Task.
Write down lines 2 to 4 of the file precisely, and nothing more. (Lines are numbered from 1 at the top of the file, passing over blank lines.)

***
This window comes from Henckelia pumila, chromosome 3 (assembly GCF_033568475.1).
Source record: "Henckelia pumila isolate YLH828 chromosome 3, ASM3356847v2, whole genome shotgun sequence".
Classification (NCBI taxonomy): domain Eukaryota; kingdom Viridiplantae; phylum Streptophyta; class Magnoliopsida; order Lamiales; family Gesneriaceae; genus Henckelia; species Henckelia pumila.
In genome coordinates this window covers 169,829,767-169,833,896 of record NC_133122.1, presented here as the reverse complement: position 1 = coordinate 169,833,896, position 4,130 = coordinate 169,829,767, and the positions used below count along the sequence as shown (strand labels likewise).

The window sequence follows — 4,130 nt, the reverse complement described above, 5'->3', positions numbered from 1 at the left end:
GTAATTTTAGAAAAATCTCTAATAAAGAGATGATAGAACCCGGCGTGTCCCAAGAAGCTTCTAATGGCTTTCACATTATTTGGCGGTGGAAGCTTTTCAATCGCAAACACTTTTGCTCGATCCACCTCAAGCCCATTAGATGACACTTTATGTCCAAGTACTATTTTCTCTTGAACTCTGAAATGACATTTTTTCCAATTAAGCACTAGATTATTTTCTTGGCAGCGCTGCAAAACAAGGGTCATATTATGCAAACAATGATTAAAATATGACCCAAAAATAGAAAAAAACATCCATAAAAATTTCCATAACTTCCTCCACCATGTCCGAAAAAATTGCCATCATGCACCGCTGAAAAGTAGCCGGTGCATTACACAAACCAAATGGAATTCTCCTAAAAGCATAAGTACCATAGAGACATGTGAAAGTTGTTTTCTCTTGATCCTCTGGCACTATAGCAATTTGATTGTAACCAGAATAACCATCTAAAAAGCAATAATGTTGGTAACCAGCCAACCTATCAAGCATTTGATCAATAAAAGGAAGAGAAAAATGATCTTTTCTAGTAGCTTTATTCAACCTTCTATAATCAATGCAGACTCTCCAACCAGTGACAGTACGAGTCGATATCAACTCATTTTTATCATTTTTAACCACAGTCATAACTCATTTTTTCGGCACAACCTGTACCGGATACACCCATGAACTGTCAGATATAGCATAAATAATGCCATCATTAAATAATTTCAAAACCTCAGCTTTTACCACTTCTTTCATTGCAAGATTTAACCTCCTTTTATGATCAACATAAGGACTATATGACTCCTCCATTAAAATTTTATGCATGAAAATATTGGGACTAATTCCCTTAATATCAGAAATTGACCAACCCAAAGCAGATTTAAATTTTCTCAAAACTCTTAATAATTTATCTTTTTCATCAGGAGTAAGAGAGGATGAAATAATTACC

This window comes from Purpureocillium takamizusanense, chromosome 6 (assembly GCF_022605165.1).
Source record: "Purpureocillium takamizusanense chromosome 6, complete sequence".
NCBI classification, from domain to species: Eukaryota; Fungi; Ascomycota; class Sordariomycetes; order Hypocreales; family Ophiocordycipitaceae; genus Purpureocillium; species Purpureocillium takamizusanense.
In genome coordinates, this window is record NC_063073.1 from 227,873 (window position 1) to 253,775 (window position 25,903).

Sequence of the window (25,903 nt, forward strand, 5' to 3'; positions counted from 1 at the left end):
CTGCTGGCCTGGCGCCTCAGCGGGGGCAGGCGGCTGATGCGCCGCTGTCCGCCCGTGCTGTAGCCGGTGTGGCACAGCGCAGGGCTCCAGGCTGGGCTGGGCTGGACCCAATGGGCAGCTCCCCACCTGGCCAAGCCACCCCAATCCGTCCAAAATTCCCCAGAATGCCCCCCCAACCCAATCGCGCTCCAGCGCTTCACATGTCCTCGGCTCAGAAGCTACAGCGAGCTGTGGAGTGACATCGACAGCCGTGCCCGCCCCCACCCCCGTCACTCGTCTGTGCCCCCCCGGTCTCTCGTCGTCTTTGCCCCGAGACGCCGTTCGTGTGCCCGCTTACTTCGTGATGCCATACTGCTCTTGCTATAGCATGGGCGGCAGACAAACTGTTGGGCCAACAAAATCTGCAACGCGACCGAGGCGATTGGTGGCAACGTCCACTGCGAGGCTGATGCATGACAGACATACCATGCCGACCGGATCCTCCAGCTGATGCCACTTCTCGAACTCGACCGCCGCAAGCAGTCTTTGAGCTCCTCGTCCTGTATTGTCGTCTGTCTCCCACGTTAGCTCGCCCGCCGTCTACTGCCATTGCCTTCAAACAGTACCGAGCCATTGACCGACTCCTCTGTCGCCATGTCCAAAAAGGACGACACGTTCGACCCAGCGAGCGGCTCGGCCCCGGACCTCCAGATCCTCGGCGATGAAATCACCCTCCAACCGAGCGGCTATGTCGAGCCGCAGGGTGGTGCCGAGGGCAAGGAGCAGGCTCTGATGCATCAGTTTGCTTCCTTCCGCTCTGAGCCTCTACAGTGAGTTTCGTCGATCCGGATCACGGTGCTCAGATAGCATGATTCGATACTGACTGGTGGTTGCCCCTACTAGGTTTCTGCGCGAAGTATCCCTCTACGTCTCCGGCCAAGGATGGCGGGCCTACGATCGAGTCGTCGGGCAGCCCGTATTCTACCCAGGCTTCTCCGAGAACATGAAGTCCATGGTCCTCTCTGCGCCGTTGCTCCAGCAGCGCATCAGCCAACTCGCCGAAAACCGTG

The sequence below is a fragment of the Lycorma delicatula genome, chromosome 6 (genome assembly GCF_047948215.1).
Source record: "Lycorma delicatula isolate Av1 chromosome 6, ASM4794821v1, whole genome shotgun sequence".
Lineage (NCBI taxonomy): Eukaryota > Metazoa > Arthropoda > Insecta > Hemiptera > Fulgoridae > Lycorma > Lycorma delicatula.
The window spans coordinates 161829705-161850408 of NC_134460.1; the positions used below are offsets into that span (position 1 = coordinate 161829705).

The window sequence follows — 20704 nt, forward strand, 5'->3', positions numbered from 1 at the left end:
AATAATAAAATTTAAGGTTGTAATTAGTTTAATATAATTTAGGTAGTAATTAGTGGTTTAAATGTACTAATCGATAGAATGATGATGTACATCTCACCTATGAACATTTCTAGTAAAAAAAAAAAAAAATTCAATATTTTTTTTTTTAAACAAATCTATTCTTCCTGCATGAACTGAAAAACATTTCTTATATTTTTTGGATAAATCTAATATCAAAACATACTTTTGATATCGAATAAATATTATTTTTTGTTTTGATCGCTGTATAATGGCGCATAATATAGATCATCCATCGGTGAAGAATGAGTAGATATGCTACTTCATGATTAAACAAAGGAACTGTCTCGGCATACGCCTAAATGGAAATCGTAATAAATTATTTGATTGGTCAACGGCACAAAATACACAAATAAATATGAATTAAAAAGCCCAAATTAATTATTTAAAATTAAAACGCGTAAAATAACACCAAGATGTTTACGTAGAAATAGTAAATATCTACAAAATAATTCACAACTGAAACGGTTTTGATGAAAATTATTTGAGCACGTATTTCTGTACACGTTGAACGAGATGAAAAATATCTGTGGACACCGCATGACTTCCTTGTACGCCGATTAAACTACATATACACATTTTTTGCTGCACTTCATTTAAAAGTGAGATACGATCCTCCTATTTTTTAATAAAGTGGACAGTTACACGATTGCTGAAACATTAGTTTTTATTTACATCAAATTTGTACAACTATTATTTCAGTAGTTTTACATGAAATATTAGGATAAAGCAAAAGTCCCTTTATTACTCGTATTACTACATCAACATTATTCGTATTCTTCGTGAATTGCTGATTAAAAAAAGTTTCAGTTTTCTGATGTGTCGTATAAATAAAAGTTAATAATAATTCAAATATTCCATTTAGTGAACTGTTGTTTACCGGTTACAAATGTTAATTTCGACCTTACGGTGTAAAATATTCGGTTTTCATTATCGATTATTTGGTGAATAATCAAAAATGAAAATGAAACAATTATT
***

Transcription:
Source record: "Henckelia pumila isolate YLH828 chromosome 3, ASM3356847v2, whole genome shotgun sequence".
Classification (NCBI taxonomy): domain Eukaryota; kingdom Viridiplantae; phylum Streptophyta; class Magnoliopsida; order Lamiales; family Gesneriaceae; genus Henckelia; species Henckelia pumila.
In genome coordinates this window covers 169,829,767-169,833,896 of record NC_133122.1, presented here as the reverse complement: position 1 = coordinate 169,833,896, position 4,130 = coordinate 169,829,767, and the positions used below count along the sequence as shown (strand labels likewise).